In Illinois, Cars And Trucks Top Coal As Biggest Global Warming Contributor

Drivers, Amazon deliveries and Uber rides are now the biggest source of greenhouse gases, presenting a new challenge for policy.

Illustration (Solomon Lieberman/BGA)

If Illinois is to seriously crack down on greenhouse gas emissions, it has to start with the tailpipes of cars and trucks and the same day-delivery desires of home shoppers even as policy makers set their sights on retiring an already dwindling number of coal-burning power plants.

Economic upheaval has diminished the state’s once thriving but heavily polluting coal industry while putting a cavalcade of gas and diesel-burning vehicles on the roads. And that dramatically complicates and personalizes an already difficult regulatory path to fighting climate change.

This story is part of a multi-newsroom collaborative project called Middle America's Low-Hanging Carbon: The Search for Greenhouse Gas Cuts from the Grid, Agriculture and Transportation. The effort, led by the nonprofit news organization InsideClimate News, includes 14 Midwest newsrooms and aims to give readers local and regional perspectives on climate change. For more, go to the project page.

Latest data show exhaust from cars, trucks and planes has overtaken coal plants as Illinois’ single-biggest source of carbon dioxide emissions, the largest contributing factor to climate change.

The significant pollution change is being driven by more car commutes, the popularity of home-delivery services such as Amazon and ride-hailing alternatives like Uber and Lyft. That’s a dramatic shift in the Midwest given that coal has been a far greater source of greenhouse gases in the region. In Illinois, coal was the leading source of carbon emissions for every year but one since 1980 when the federal government began publishing state-level records.

What the data on climate warming emissions now make clear is that the central problem in Illinois has shifted from high-sulfur coal mines in southern Illinois to the sprawl and congestion of the northern end of the state.

That also makes Illinois an outlier among its neighbors. The Midwest still accounts for about one-third of U.S. coal consumption. Environmentalists say it’s good news Illinois is relying less on coal. However, the transportation emissions presents an all-new problem in the climate fight.

“What we’re seeing in Illinois is what we’ll see in other Midwest states in the future,” said Gabriel Filippelli, professor of earth science and director for the Center for Urban Health at Indiana University-Purdue University Indianapolis. Coal will be replaced with other sources of cleaner energy, he said, but as vehicle emissions rise, reduction of fossil fuels in cars and trucks is a problem that must be tackled.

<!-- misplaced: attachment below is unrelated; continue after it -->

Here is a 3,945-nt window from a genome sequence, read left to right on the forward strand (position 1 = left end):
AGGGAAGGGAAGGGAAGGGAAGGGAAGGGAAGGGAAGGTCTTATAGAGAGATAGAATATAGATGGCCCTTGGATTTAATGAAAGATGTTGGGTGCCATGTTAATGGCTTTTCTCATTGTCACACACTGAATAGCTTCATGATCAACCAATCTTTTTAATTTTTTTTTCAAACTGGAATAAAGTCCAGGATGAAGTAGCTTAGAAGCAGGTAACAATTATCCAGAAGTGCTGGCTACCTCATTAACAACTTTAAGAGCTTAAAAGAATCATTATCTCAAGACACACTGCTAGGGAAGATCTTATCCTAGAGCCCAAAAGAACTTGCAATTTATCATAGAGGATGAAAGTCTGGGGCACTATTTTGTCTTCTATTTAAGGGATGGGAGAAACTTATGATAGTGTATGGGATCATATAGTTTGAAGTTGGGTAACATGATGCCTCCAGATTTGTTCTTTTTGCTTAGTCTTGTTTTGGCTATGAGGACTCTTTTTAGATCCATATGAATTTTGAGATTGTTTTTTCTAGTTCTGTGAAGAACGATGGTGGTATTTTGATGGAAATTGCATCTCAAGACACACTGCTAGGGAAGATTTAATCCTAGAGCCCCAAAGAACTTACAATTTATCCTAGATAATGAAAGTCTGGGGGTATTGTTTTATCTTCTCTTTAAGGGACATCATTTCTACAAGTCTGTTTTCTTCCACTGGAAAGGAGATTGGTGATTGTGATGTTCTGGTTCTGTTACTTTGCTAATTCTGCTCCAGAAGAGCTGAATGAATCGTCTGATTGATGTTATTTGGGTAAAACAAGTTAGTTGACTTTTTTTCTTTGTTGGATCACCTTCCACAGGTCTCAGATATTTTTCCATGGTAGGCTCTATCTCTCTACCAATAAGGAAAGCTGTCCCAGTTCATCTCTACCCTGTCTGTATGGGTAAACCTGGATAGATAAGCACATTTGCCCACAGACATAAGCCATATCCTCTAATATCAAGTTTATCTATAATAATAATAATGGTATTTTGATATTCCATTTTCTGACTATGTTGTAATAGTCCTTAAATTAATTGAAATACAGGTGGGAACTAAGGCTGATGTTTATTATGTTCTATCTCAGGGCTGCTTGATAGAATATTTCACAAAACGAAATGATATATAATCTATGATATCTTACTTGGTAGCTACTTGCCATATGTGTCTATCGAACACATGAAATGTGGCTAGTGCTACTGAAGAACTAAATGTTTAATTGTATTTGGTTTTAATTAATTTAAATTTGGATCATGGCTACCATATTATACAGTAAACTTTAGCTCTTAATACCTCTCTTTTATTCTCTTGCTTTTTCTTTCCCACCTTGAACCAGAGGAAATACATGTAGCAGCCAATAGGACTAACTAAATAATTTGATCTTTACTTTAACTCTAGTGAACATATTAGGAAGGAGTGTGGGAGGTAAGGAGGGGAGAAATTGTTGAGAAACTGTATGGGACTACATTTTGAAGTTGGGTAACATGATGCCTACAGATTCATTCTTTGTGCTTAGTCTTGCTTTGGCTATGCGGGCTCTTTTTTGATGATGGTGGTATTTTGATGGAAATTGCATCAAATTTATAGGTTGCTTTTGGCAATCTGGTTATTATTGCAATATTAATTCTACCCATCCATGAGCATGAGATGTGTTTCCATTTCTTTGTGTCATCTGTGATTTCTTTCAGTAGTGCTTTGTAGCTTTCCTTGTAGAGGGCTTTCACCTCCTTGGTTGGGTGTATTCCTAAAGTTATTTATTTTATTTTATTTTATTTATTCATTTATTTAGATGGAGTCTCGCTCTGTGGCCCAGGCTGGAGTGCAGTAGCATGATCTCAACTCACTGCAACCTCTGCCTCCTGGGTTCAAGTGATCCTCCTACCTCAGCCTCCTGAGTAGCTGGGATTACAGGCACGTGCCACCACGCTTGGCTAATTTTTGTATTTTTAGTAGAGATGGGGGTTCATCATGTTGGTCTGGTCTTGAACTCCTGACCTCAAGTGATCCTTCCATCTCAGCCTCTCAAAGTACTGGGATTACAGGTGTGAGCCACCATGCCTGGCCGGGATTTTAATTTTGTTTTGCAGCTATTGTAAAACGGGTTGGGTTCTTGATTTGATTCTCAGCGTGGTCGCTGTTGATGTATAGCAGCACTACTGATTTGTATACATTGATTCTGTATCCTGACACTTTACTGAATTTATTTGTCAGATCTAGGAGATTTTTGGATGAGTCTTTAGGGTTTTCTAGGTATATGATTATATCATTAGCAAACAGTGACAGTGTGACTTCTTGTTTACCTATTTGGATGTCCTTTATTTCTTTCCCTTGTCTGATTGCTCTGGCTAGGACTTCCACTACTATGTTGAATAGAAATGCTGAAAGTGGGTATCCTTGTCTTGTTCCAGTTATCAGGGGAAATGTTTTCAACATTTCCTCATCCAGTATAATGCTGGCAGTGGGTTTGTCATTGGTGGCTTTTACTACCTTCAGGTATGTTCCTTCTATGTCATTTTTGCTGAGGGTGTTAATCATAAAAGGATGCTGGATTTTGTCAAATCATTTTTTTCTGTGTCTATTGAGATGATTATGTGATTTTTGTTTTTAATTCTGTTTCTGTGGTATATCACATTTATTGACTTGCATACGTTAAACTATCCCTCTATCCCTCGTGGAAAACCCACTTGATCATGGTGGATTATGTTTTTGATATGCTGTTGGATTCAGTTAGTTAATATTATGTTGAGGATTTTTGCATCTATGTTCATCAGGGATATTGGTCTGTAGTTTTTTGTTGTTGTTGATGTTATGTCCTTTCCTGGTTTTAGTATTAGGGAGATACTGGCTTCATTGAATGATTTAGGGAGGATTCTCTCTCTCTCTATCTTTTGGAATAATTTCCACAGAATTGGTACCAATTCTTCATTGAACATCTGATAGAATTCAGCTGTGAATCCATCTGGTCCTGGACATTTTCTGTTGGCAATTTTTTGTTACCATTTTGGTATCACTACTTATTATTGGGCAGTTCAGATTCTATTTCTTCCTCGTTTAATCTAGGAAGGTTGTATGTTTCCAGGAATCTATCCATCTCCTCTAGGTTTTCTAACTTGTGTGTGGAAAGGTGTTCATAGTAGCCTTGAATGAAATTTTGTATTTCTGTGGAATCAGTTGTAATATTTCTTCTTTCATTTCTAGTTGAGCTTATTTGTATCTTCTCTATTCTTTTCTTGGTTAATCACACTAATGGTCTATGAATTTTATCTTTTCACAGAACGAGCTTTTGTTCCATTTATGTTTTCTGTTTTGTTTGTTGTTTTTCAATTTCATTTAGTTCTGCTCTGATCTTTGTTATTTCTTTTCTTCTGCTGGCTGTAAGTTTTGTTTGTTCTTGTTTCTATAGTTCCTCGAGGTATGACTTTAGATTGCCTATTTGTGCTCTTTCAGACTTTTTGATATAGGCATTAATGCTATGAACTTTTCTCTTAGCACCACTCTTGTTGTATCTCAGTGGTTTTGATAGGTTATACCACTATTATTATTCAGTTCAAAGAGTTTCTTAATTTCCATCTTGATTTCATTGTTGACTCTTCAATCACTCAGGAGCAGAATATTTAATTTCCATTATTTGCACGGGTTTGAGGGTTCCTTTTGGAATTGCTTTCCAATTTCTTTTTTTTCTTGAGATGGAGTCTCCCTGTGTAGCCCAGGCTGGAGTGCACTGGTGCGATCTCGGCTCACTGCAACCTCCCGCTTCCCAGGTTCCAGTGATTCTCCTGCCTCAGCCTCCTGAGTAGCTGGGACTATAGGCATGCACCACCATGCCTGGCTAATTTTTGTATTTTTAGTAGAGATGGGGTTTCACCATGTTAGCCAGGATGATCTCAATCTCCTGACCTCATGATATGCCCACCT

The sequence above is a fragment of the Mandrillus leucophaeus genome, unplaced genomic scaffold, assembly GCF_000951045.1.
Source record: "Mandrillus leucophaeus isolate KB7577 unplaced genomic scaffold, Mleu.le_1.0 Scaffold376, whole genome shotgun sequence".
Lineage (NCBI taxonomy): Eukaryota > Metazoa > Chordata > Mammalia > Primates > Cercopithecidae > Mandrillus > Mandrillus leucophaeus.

“As the flaws in our transportation system become more glaring, we need to grapple with solutions,” he added. “We need to expand public transportation options and we have to get fuel out of vehicles” and move to electric cars and trucks.

Gov. J.B. Pritzker has pledged to reduce planet-warming greenhouse gases in Illinois, and the Democrat-controlled House and Senate are mulling legislation advocates say will start to bring that about. But bills under consideration now in the legislature are short on addressing the growing transportation component to climate-change threats, and political forces with an economic stake in carbon-based fuels are strongly lobbying to keep it that way.

“One of our big challenges is transportation,” said Jesse Elam, deputy executive director at Chicago Metropolitan Agency for Planning. “The question we should ask ourselves — now that we know we really have to tackle the transportation system — is how do we do it?”

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A Better Government Association review of the current status of climate change contributors in Illinois shows that a heavy focus on the coal industry will no longer be enough to address the future threat of global warming:

  • More than half of Illinois’ carbon emissions from transportation are coming from the Chicago area, including Cook, DuPage, Kendall, Will, Kane, McHenry and Lake counties, according to CMAP. Cars, SUVs and other light-duty trucks account for the overwhelming majority of transportation-produced carbon in and around the city.
  • The number of miles driven in Illinois has steadily increased in the past few years, coinciding with a growing economy, Illinois Department of Transportation data show.
  • Industry groups have pushed back on efforts to encourage electric vehicles in the state and politicians have yet to fully embrace incentives.
  • Nationally, Illinois trails only Texas, California, Florida and New York — all states with far larger populations — for transportation emissions, federal data show. Illinois produces more carbon from gas and diesel vehicles than any of its bordering neighbors.